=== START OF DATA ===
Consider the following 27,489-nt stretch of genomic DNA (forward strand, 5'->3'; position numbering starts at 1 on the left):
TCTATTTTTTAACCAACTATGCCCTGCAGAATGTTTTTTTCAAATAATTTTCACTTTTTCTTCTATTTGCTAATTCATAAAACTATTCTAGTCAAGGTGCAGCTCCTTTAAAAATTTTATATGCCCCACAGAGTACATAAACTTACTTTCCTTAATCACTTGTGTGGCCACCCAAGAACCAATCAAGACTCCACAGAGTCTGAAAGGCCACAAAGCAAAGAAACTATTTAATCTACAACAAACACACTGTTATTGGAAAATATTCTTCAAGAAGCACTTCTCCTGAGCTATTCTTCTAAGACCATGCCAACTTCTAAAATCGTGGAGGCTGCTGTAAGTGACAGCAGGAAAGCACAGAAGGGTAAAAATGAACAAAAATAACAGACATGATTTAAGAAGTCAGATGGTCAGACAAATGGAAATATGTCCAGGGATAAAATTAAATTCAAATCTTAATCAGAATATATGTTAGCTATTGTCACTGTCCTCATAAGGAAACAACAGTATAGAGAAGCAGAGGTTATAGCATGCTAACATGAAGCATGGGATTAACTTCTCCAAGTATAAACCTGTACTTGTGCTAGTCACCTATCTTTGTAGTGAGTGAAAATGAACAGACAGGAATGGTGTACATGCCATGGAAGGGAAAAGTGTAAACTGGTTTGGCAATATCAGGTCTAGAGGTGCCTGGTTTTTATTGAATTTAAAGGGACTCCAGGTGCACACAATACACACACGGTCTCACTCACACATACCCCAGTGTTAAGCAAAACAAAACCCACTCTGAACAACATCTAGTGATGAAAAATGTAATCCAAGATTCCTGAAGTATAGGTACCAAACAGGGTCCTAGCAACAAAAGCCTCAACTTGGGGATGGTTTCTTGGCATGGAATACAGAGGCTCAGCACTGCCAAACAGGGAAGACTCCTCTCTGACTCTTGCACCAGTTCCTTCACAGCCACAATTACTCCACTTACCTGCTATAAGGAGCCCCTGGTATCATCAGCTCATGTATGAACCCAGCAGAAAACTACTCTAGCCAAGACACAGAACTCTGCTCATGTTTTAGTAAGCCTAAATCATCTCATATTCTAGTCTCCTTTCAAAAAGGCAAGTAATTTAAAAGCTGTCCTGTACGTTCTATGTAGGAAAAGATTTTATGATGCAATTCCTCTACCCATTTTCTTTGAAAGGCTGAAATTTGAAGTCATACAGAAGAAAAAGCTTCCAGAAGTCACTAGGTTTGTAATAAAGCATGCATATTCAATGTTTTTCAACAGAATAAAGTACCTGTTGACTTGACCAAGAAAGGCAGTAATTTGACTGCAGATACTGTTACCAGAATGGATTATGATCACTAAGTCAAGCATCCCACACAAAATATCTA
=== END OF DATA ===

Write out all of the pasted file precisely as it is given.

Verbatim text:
Consider the following 27,489-nt stretch of genomic DNA (forward strand, 5'->3'; position numbering starts at 1 on the left):
TCTATTTTTTAACCAACTATGCCCTGCAGAATGTTTTTTTCAAATAATTTTCACTTTTTCTTCTATTTGCTAATTCATAAAACTATTCTAGTCAAGGTGCAGCTCCTTTAAAAATTTTATATGCCCCACAGAGTACATAAACTTACTTTCCTTAATCACTTGTGTGGCCACCCAAGAACCAATCAAGACTCCACAGAGTCTGAAAGGCCACAAAGCAAAGAAACTATTTAATCTACAACAAACACACTGTTATTGGAAAATATTCTTCAAGAAGCACTTCTCCTGAGCTATTCTTCTAAGACCATGCCAACTTCTAAAATCGTGGAGGCTGCTGTAAGTGACAGCAGGAAAGCACAGAAGGGTAAAAATGAACAAAAATAACAGACATGATTTAAGAAGTCAGATGGTCAGACAAATGGAAATATGTCCAGGGATAAAATTAAATTCAAATCTTAATCAGAATATATGTTAGCTATTGTCACTGTCCTCATAAGGAAACAACAGTATAGAGAAGCAGAGGTTATAGCATGCTAACATGAAGCATGGGATTAACTTCTCCAAGTATAAACCTGTACTTGTGCTAGTCACCTATCTTTGTAGTGAGTGAAAATGAACAGACAGGAATGGTGTACATGCCATGGAAGGGAAAAGTGTAAACTGGTTTGGCAATATCAGGTCTAGAGGTGCCTGGTTTTTATTGAATTTAAAGGGACTCCAGGTGCACACAATACACACACGGTCTCACTCACACATACCCCAGTGTTAAGCAAAACAAAACCCACTCTGAACAACATCTAGTGATGAAAAATGTAATCCAAGATTCCTGAAGTATAGGTACCAAACAGGGTCCTAGCAACAAAAGCCTCAACTTGGGGATGGTTTCTTGGCATGGAATACAGAGGCTCAGCACTGCCAAACAGGGAAGACTCCTCTCTGACTCTTGCACCAGTTCCTTCACAGCCACAATTACTCCACTTACCTGCTATAAGGAGCCCCTGGTATCATCAGCTCATGTATGAACCCAGCAGAAAACTACTCTAGCCAAGACACAGAACTCTGCTCATGTTTTAGTAAGCCTAAATCATCTCATATTCTAGTCTCCTTTCAAAAAGGCAAGTAATTTAAAAGCTGTCCTGTACGTTCTATGTAGGAAAAGATTTTATGATGCAATTCCTCTACCCATTTTCTTTGAAAGGCTGAAATTTGAAGTCATACAGAAGAAAAAGCTTCCAGAAGTCACTAGGTTTGTAATAAAGCATGCATATTCAATGTTTTTCAACAGAATAAAGTACCTGTTGACTTGACCAAGAAAGGCAGTAATTTGACTGCAGATACTGTTACCAGAATGGATTATGATCACTAAGTCAAGCATCCCACACAAAATATCTA